By encouraging curiosity through interactive public art, Jan Lewin aids people in understanding their agency and their surroundings. For nearly three decades, Lewin has helped others appreciate how public art can impact us and the spaces we share. Engineering works with light and sound which take on minimalist forms, her projects reveal their full potential once people engage with them. Lewin’s creations have entertained imaginations at the Istanbul Light Festival, multiple editions of Burning Man, and Vivid Sydney. No matter where her art is encountered, it rewards those who do not shy away from it. Her studio operates out of New York.

My Projects

  • Flow

    Flow is a sculpture designed to combine mathematical, musical, and dance principles into an interactive experience that activates multiple senses. When visitors move beneath the sensors on the bottom of each of its light tubes, they will trigger swirling LED lights that move up the tube as if pushed from beneath, while also playing a musical tone. Trained as a dancer, musician, and mathematician, Jen Lewin combines all of these disciplines in her visual work in an effort to create an immersive experience that highlights the interconnectivity between the human senses. Just as people can trigger sensors on Flow, the sculpture simultaneously triggers the human senses—initiating a “flow” of energy between the art object and the participants. Bringing together highly mathematical principles of music theory, the tones are based loosely on a pentatonic scale, which is often found in traditional Chinese music and sounds as if it shifts fluidly between major and minor tonalities. Multiple layers of sound allow for both range and depth depending on the speed with which a person moves beneath each sensor.

  • Sidewalk Harp

    Sidewalk Harp in Minneapolis, MN changes a city street and it's community through light and sound.

  • The Aurora

    Existing at the intersection of art and technology, The Aurora is a 29-foot-tall, 720-pound experiential sculpture in which both human interaction and weather factors create swirling patterns of color and light. The title of Lewin’s work references the Aurora Borealis, or Northern Lights—naturally occurring light phenomena that are visible in the northern sky during fall and winter months. Inspired by the beauty and complexity of these organic light forms, Lewin programmed her work to change color based on the weather in Minneapolis. In addition, visitors can shoot light through the sculpture with their motions—underscoring the dynamic interactions between people and environment. Below The Aurora are eight platforms that respond to touch, encouraging visitors to actively participate in an ever-changing composition. The Aurora features hundreds of color palettes with over 8,000 LEDs that are programmed to reflect the seasons and live weather conditions in Minneapolis. The artwork consists of 23,000 aluminum rings formed into a wispy, honeycomb-like structure that evokes the solar wind patterns that create the Aurora Borealis in real life. 2,667 hand-blown glass bulbs are attached to the structure, each with three light-emitting diodes inside.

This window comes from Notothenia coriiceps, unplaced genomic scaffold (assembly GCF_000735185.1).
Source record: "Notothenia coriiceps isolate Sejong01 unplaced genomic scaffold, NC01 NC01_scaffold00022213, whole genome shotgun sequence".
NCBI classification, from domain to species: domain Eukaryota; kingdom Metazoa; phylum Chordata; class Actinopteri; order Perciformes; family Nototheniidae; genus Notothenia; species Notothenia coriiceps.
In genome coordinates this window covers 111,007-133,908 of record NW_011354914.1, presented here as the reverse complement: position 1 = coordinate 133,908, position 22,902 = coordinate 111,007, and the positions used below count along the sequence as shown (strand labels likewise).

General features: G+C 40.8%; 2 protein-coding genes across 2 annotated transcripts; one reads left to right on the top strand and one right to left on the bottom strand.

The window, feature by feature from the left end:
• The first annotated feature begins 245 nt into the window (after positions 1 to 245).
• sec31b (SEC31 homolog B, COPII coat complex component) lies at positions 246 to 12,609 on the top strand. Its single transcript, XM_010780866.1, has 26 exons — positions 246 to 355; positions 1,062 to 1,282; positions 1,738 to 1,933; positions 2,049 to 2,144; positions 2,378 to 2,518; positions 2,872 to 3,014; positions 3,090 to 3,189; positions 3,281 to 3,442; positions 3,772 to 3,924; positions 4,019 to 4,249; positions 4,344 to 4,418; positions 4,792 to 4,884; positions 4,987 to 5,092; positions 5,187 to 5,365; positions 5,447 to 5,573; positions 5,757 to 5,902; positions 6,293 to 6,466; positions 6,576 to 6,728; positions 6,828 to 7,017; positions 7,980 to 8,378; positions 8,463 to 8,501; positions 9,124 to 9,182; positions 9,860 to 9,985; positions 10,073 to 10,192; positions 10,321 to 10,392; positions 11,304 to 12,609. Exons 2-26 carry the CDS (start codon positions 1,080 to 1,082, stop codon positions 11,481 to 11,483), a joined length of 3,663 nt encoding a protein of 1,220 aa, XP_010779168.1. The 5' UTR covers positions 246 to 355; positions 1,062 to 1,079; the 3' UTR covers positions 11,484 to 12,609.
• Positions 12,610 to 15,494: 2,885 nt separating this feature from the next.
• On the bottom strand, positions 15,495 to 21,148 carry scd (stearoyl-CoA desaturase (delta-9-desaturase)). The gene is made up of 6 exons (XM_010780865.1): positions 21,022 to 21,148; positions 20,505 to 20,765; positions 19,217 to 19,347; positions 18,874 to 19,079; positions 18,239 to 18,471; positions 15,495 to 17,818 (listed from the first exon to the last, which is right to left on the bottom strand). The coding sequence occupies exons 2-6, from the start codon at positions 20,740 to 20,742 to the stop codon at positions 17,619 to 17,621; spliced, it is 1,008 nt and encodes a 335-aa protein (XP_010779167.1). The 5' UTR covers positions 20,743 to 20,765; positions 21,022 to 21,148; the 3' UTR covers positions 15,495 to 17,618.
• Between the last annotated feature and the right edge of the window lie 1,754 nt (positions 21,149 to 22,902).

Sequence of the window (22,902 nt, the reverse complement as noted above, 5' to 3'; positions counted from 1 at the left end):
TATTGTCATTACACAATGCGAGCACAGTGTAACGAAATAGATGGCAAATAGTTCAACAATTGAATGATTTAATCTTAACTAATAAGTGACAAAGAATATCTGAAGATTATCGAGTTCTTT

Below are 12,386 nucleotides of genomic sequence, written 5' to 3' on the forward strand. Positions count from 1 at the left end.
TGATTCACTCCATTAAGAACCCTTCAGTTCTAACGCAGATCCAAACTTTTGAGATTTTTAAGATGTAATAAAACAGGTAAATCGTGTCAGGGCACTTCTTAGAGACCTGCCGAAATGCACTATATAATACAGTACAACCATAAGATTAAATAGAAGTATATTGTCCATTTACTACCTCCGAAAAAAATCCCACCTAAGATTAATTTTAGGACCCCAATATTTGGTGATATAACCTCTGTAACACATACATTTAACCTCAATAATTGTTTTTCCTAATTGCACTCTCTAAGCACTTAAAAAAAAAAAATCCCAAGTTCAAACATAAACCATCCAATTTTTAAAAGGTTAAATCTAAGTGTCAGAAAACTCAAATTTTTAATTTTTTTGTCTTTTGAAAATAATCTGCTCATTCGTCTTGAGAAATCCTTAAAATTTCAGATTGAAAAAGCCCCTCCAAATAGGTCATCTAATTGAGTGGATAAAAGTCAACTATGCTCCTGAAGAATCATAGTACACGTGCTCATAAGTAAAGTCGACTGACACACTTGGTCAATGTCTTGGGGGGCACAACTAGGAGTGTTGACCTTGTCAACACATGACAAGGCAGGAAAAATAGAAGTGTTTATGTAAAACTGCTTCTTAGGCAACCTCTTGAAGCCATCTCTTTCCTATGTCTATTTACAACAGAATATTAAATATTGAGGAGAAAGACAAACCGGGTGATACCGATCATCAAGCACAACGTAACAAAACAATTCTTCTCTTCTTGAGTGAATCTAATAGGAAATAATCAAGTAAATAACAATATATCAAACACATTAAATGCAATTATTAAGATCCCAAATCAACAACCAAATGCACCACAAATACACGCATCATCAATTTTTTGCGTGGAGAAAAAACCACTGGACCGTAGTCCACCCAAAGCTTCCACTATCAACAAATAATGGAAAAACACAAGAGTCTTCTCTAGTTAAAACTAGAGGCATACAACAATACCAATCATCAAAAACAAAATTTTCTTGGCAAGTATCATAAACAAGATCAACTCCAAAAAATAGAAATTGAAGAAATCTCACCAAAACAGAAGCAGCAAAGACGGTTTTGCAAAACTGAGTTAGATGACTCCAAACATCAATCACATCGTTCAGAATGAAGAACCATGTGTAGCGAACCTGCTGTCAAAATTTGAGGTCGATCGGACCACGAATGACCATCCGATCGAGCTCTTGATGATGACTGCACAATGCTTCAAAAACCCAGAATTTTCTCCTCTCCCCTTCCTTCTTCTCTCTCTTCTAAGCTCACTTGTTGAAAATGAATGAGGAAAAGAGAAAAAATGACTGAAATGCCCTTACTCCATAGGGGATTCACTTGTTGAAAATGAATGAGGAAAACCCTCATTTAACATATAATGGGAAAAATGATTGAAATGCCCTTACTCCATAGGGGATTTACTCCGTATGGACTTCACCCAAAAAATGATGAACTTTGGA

• The Ceiling Element

    Session Kitchen was inspired by the ‘sessions’ and the ‘flow and motion’ found in the cultures of action sports, music and street art. Hundreds of recycled florescent bulbs act as diffusing shades clustered around custom made controlled LED light strips. The LEDs have been programed to act as a video wall.

  • The Edison Cloud [2012]

    Composed of 5000 hand welded metal rings, 3000 vintage Edison bulbs, 3000 hand glued white LEDS, 3000 custom cables and over 60 custom controllers, The Edison Cloud represents both an old-fashioned handmade and new mentality. By walking under and around The Edison Cloud you will see a ghostly and low resolution version of your shadow within the sculpture. This provides an experience where the movement of your body brings both beauty and form to glass and digital clouds.

  • The Last Ocean

    Jen Lewin Studio is excited to announce our newest work, THE LAST OCEAN; an expansive landscape of interactive platforms created from reclaimed ocean plastic, evocative of a luminescent ice field composed of beautiful geometric tessellations. This is a work that not only seeks to inspire and educate, but also – through the use of reclaimed ocean plastic – to impact the recovery of our oceans and our planet. The Last Ocean is Lewin's newest public, temporary traveling interactive work. Designed to install in a few days, in any climate, and on any reasonably flat surface The Last Ocean is part of Lewin's "Have Art Will Travel" program which seeks to activate and engage community through art.

  • The Magical Harp

    The Magical Harp is a permanent, outdoor interactive instrument played by passing your body through the 24 low-voltage diode LEDs that shine from the top of the delicate arch to the ground. Much like plucking the string of a harp, passing through the beams triggers custom circuitry and sensors to produce musical notes. Users play to create an ambiance that is individual to the moment of interaction that reflects the broad idea of play that’s still fun and sophisticated.When crowds flock to it and people start to play independently, the group’s participation in a musical symphony.

  • The Pool

    The Pool is an environment of giant, concentric circles created from interactive circular pads that can span up to a quarter of an acre. By entering The Pool, you enter a world where play and collaborative movement create swirling effects of light and color. As multiple users play in The Pool, their interactions become mesmerizing patterns of shifting and fading colors. Part of Jen Lewin's 'Have Art, Will Travel' program, The Pool has traveled the world since 2012. It was built and designed specifically to pack into crates and ship worldwide really easily.